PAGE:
The horses are beginning to accept this life, they know to eat when they can - and drink when given. Oh yes and you can lead a horse to water and... Well, sometimes!
Rayo has accepted the route ahead rather than wanting to turn around, they are all keeping weight on and muscling up.
Leaving paradise 4 wasn't easy especially because Mark dropped a scoot boot and we had to go back for it!
Still there seemed plenty of time to arrive in Benamaural to watch football.
Yes, the F.A.cup final cannot be missed.
It was clear that Marks last few days route planning and timing had more to do with the match than anything else!
We arrived at a bar on the edge of town in plenty of time, it was about 4pm..Mark immediately with his mobile on the wifi, swearing away!
There was a children's party there so the horses got loads of attention.
After a beer I decided I'd go for a walk about to sus out a night spot, footy would end at 8.30 leaving us little time to set up camp etc, so off I went in the direction of the riverbed..A 20 minute amble found a couple of good possibilities so I headed back to the bar.
Mark was head down in the FA cup final, as usual commenting and directing the match in his loud northern accent he only uses for football - wierd.
Meanwhile the horses were eating tree bark and the rustic fencing they were tied to..
Thankfully Arsenal were winning and when the other team went down to 10 men, Mark conceded to give up the poor quality viewing and we left to set up camp.
Very careful now not to take the slightest risk of grazing used land, we settled for 3 small terraces near to the river that were obviously neglected.
I tethered Rayo and Lorna and made Tio a small paddock, collected water enough for them to have their fill and by then Mark had the tent up and the dinner cooking!
We are becoming a well oiled machine in these respects.
We tend to arrange the tack and supplies into a semi-circle around the tent giving us a sort of living area and keeping things tidy, and on occasions that we both leave camp, or at night, we cover the semi-circle with our horse rugs.
Dinner was lush, camping food is always yummy, even if basic, probably because we're always starving!
We had a good nights sleep as this night the bed I'd say was airbubble level.
(Though our last camp was heavenly, the bed was going downhill sideways - in Marks favour i.e. he likes it when Im all over him in the morning)
The one night stops are hard work, rush to set up. Eat. Sleep. Rush to get up. Pack up. Tack up, sometimes without breakfast or coffee and we haven't managed it yet in less than 3 hours.
Lorna has come to accept her loading these days very well, considering her inexperience, she is brilliant, she has good common sense and doesn't think about moving around while we load her up.
The 'Chiara Caligari Super Saddlebags' have proved wonderful!!
Loading only happens once all the bags are weighed.
Then Mark has to lift and I have to fix the clasp, leave one side hanging on that, then do the same on the other side. Then the rear and centre velcro and clips are secured over the saddle. Next the top bag goes on which is then tied, pulled tighter, tied, pulled tighter until the whole 3 bag banana shaped bundle is high and centred.
Any move on her part during those precarious stages would be disastrous, she knows that, and she stands.
Our two steeds are tacked up before Lorna, so she doesn't have to wait long.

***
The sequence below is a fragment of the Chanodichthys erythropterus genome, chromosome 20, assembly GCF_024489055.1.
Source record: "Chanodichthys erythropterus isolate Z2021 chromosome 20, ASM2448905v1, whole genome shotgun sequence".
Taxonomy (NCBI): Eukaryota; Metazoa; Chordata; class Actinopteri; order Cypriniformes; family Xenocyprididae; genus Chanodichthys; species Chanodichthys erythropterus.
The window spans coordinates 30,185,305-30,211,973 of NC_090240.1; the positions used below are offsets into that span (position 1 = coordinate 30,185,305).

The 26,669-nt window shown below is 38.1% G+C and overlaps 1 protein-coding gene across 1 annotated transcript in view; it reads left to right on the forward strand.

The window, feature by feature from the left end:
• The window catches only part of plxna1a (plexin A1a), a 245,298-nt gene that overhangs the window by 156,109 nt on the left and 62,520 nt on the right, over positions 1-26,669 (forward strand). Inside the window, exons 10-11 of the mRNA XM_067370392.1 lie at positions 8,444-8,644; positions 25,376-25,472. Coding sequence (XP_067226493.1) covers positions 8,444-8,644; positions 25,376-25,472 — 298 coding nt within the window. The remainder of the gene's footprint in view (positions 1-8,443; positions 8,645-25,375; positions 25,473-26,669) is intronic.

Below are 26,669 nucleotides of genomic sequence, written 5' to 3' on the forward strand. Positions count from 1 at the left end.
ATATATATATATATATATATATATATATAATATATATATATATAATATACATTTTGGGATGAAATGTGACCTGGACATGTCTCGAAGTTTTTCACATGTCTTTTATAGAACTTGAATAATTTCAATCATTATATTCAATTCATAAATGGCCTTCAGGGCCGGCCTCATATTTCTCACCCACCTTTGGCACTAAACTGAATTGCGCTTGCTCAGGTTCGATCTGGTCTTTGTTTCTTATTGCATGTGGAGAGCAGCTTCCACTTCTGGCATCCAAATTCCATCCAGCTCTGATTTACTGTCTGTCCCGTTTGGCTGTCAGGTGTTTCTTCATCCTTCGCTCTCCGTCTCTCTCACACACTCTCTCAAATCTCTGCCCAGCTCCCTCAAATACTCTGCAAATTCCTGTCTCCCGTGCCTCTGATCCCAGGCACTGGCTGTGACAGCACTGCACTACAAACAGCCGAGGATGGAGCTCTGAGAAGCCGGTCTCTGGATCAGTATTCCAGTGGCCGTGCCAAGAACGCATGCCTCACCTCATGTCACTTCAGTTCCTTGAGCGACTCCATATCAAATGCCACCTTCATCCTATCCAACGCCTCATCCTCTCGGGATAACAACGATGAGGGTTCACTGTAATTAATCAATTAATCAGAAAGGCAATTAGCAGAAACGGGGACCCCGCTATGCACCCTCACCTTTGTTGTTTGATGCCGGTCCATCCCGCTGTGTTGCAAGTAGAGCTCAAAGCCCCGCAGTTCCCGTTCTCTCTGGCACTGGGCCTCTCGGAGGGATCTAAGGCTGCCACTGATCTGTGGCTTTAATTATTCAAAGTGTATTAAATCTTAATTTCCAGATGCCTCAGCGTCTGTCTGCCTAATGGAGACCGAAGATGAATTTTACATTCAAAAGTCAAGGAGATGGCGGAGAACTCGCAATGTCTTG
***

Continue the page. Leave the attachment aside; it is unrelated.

When the pack is well balanced, we cover a good distance, if its not, it can be very slow going. I must dismount and remount umpteen times, moving items to alter weight or/and tying up one side or the other, its rarely correctable, first fix precision is the key.
We had a good days riding, sadly at the moment, mainly on C roads, but the horses like the tarmac surface.
Of course we mostly walk, but if the pack is stable, we all enjoy moving on in a jolly trot.
The scenery is almost always beautiful, Spain is a beautiful country. Unless you are on a long wide plain, generally the sights vary keeping you happily quietly entertained, or prompting conversation about the lives and times of the local communities, history is before your eyes in Spain, ruins, old caminos, roads, terracing, asequias, all still there even if long abandoned.
We can't stop at every bar! But there are so many friendly looking groups of locals sitting outside with kids marvelling at the "Caballos", that it's hard not to.
The men always know their horses (or like to think they do), always with the "muy noble" but no shoes???
Invariably after my shoes v barefoot explanation, they start telling me what I've just told them and how much better horses are with no shoes!!!
Talking of equipment, horse comfort etc. The saddlepads purchased from "Tienda de raid" based in Orgiva, have proven to be invaluable.
Not a rub or mark on their backs to worry about, the thickness and size of the pads give you complete confidence in spreading weight evenly and keeping any of the bags etc from touching the horses bodies. Sweat is minimal and they are simple to clean and dry in minutes.
The scoot boots fit really well and the horses get comfort from them, especially on the typical 'pistas' here that are compacted by cars but have a loose stoney surface which can really hurt the horses soles.
Also on such a long journey they will reduce the chance of over wearing, plus we use cornicrecine liberally to promote growth.
The bar we do finally stop at in the mid afternoon (on a sunday) has a very handy shop in the back room.
A cold beer and tapas is perfect.
The horses have a little sleep.
They get their refreshment stops too, we never pass a good bit of grass without letting them have a snack.
The friendly landlady tells us of an alternative and scenic track route to Castillar, our next destination.
Oh happy days!
Brightfrogstar@gmail.com = Chiara